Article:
It is a most enjoyable read, not just because of his easy-flowing, gently ironic writing style, but also because the legends and episodes he retells often are good, strong stories in themselves. Like the Swedish soldier who was taken prisoner by the Russians after Karl XII's failed war and got on the bad side of a Russian mage, who turned him into a wolf. However, as a wolf, he could escape from Siberia and get all the way home to his wife, who wondered about this wolf roaming about her house and consulted a wise man who advised to address the wolf as her husband to check whether it was really him. She did, and the wolf was transformed back into her husband, because a werewolf will revert to his true form forever if addressed by his proper name. (Another, less savory, method is for the werewolf to tear out the unborn child of a pregnant woman and eat its heart; I think we can all agree that the other method is wildly preferable to this one.)
Apparently, there was quite the werewolf craze in medieval Europe; even in 1500s France, it occurred that innocent people were executed in significant numbers for being werewolves. Swahn's theory is that they were mentally ill or slow-witted people who may have even believed themselves to have become animals. (On occasion, doctors also managed to convince the judges of that.)
|Werewolf-con in Chateaurouge, 1858.|
In Northern Sweden, with its conflicts between the aboriginal Sami people and Swedish colonialists/farmers, there were myths about how some Sami could transform themselves into a wolf or bear by putting on a belt made out of the back hide of somebody who's hanged himself, and then killing the farmers' sheep or cows. The trick for catching the perpetrator was to surprise him as he was coming home in the morning and look into his mouth for tufts of wool...
In the werewolf chapter is also detailed the myths of the bäckahäst (kelpie), who lurks in and around lakes and river with the intent of dragging children into the water and drown them, and the rye wolf, which lurks in the rye fields to kill little children who dare stray there. These two latter myths are rather easily explained as a way of trying to keep children from going where they shouldn't be – near water, where they risk drowning, and in the fields, where they would trample the crop – which is why I found them particularly interesting.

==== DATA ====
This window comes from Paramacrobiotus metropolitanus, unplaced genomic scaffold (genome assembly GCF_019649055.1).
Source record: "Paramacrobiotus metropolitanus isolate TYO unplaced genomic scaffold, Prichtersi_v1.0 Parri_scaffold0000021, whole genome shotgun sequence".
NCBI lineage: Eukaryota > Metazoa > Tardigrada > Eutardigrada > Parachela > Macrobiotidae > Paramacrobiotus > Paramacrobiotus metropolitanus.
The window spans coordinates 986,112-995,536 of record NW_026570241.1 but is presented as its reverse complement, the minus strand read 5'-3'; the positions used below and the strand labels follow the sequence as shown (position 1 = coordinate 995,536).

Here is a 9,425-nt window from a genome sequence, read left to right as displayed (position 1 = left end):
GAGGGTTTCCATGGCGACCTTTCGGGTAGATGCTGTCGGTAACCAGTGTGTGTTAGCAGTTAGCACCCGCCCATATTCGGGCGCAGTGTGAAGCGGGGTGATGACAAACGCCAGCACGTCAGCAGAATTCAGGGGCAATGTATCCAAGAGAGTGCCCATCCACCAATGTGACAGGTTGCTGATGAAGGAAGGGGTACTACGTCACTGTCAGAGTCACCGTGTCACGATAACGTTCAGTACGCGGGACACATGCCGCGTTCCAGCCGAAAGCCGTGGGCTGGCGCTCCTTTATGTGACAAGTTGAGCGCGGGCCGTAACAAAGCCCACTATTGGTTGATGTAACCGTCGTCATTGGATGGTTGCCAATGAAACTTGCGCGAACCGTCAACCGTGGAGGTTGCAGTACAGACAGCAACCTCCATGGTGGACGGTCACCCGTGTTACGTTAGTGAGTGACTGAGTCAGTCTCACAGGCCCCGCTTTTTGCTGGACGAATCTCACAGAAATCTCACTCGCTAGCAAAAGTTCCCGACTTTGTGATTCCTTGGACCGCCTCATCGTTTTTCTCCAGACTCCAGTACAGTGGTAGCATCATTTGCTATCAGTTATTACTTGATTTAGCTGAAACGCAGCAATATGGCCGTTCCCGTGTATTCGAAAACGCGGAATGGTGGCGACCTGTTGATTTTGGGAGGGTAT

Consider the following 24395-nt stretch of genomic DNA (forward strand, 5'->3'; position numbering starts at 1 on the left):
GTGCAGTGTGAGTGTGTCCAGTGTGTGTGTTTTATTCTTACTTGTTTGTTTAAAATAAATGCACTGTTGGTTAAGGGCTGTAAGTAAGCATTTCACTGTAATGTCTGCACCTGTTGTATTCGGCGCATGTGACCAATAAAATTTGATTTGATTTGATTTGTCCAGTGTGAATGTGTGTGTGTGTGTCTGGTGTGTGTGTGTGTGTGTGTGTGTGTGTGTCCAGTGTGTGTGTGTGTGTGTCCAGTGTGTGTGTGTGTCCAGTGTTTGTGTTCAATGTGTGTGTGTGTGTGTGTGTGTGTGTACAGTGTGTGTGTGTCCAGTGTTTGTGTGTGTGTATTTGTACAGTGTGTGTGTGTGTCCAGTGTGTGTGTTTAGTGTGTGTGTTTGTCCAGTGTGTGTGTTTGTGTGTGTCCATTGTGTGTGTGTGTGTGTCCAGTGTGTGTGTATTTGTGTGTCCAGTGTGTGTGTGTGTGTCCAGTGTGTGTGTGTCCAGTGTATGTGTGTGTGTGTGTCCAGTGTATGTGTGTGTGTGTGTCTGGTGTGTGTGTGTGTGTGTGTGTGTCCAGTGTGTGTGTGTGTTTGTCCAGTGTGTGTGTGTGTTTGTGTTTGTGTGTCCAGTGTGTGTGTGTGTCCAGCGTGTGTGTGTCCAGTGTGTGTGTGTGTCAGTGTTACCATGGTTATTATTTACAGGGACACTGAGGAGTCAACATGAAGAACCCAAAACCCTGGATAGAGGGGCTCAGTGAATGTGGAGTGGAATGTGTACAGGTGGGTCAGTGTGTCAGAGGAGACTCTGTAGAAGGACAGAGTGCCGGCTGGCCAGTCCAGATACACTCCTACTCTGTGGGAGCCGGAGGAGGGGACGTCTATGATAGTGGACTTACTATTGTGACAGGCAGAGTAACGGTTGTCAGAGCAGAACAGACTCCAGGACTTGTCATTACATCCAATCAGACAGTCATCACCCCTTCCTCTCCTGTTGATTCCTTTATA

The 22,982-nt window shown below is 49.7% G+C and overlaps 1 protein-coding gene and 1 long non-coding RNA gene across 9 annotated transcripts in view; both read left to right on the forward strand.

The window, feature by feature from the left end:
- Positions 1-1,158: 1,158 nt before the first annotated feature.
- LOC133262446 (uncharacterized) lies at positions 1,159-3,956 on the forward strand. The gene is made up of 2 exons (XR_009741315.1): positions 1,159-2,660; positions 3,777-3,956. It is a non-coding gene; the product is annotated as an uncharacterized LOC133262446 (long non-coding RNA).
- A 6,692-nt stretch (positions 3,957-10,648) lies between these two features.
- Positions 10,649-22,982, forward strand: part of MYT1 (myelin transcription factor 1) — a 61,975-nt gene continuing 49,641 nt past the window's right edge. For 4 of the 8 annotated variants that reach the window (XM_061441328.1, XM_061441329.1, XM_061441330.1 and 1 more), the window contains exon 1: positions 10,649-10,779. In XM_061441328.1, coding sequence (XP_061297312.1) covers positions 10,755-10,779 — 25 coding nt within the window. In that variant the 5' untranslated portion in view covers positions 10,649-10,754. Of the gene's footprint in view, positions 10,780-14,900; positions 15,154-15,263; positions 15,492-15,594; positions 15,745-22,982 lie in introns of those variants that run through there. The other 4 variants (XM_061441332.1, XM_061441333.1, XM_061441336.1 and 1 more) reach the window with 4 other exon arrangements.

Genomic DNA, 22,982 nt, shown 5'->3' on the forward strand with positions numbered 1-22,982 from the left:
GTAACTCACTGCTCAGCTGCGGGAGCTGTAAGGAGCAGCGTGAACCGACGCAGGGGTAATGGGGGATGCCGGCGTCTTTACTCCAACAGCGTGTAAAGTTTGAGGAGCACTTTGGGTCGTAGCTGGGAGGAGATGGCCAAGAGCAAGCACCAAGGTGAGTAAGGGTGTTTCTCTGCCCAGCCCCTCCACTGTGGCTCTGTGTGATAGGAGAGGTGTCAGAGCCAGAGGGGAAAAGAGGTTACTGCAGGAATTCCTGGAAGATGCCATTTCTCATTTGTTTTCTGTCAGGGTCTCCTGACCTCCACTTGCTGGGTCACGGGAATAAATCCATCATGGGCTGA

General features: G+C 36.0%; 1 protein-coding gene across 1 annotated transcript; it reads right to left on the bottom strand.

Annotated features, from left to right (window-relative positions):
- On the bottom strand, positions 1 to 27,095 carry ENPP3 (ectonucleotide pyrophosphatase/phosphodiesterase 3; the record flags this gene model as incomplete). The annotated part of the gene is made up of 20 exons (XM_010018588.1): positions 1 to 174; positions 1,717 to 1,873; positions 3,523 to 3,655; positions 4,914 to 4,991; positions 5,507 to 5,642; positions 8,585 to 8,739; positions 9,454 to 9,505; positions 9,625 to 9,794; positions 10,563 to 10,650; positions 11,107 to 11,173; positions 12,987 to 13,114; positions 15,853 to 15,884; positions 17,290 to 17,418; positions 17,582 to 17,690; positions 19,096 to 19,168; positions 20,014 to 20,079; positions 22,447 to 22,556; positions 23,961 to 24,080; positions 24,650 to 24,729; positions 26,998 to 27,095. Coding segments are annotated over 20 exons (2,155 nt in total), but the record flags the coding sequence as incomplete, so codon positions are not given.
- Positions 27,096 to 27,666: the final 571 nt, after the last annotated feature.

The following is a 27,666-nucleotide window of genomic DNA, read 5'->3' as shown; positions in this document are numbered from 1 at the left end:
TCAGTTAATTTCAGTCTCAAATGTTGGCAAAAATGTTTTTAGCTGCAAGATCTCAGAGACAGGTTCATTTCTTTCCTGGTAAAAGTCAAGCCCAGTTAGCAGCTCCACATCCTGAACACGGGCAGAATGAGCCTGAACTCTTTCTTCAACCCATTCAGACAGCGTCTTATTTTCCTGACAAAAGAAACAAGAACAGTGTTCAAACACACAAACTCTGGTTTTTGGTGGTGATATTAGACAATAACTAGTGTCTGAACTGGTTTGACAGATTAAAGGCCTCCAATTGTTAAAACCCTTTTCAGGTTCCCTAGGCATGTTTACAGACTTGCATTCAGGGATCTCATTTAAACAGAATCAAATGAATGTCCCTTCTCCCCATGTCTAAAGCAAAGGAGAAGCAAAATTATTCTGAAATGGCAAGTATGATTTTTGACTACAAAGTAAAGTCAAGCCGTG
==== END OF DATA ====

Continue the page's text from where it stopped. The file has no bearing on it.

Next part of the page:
Witches and their traditional voyage to Blåkulla to dance (and worse) with the Devil before Easter also get a chapter in the book. Now, since this particular myth gets rehashed every year before Easter in Swedish media, I'm pretty much fed up with it, but Swahn makes it interesting even for me as he concentrates on retelling various specific legends, like the soldier who went there in his wife's stead as she was simply too tired to go that year, or how there were so many witches in the air early on Holy Saturday that if you simply happened to fire your rifle up into the air, you had pretty good odds of hitting one of them, or how you could nail a saddle up over the church door to make the women who'd gone to Blåkulla neigh like a horse when passing under it, thus revealing themselves as witches.
One more myth: the huldra, a female entity living in the forest, luring men to sex and gaining magical power over them, gets a chapter of its own, and a number of really good anecdotes – like the milkmaid Bengta who was to meet her beau in the forest, but who instead encountered the huldra who had disguised herself as the fiancee; Bengta went crazy for three days after having kissed her. Any hunter who wanted to become a master shot only had to leave his rifle out in the woods by a tree stump and put some bread and meat next to it. The huldra would then blow into the barrel and load the gun, and from then on he'd always hit what he aimed at. (Of course, he also had to run out into the forest to satisfy the huldra whenever she felt the urge...)
Anyway, a most enjoyable book. Recommended.